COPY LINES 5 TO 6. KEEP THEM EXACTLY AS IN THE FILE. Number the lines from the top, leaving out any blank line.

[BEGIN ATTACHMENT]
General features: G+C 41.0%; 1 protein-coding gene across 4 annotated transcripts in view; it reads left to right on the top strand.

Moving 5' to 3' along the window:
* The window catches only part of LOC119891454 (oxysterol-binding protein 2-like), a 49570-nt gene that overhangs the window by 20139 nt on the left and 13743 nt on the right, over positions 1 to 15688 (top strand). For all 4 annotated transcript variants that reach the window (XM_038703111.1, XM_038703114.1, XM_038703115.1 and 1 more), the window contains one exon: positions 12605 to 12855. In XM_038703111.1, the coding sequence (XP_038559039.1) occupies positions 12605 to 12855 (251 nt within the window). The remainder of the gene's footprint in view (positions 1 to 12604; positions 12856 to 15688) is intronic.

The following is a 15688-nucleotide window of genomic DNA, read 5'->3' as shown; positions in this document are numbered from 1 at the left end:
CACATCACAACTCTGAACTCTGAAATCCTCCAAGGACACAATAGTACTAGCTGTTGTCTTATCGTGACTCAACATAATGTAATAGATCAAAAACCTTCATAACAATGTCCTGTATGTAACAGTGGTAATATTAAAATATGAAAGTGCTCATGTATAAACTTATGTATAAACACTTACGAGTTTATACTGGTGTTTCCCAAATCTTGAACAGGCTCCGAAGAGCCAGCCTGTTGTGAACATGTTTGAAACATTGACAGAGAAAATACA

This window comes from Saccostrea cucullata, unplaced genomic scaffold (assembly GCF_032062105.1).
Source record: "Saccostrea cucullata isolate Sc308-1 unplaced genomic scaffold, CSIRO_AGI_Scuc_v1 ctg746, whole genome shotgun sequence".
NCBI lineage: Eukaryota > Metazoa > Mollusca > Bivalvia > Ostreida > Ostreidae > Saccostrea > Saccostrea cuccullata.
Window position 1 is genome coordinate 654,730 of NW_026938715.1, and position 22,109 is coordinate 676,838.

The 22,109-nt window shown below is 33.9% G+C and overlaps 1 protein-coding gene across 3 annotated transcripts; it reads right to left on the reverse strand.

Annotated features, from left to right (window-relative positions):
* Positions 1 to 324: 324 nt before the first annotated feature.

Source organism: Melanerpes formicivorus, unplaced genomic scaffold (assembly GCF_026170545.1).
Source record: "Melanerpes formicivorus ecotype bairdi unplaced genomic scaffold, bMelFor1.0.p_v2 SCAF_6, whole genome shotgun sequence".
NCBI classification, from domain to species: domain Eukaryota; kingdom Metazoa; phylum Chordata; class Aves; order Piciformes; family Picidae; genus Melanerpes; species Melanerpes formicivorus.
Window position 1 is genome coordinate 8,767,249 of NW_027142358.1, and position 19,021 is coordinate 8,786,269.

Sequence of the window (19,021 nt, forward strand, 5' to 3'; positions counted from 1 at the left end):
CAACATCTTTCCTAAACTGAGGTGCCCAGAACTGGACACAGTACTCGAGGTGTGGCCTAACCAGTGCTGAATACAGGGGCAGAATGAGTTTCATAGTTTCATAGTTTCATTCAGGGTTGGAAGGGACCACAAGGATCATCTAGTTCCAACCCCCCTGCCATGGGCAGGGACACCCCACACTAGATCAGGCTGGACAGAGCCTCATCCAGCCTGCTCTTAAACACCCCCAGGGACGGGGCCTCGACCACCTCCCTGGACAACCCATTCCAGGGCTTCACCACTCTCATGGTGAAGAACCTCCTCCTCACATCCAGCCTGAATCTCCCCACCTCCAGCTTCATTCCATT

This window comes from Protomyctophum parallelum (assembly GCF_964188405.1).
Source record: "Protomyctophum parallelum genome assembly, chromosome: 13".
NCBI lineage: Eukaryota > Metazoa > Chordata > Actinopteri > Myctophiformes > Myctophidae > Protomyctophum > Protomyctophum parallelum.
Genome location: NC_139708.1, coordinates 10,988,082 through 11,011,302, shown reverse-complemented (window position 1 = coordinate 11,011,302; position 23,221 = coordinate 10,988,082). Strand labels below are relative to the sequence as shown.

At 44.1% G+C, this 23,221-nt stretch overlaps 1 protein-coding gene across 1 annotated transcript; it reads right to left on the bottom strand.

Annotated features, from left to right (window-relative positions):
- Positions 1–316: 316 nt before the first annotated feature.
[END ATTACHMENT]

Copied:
CACATCACAACTCTGAACTCTGAAATCCTCCAAGGACACAATAGTACTAGCTGTTGTCTTATCGTGACTCAACATAATGTAATAGATCAAAAACCTTCATAACAATGTCCTGTATGTAACAGTGGTAATATTAAAATATGAAAGTGCTCATGTATAAACTTATGTATAAACACTTACGAGTTTATACTGGTGTTTCCCAAATCTTGAACAGGCTCCGAAGAGCCAGCCTGTTGTGAACATGTTTGAAACATTGACAGAGAAAATACA

This window comes from Saccostrea cucullata, unplaced genomic scaffold (assembly GCF_032062105.1).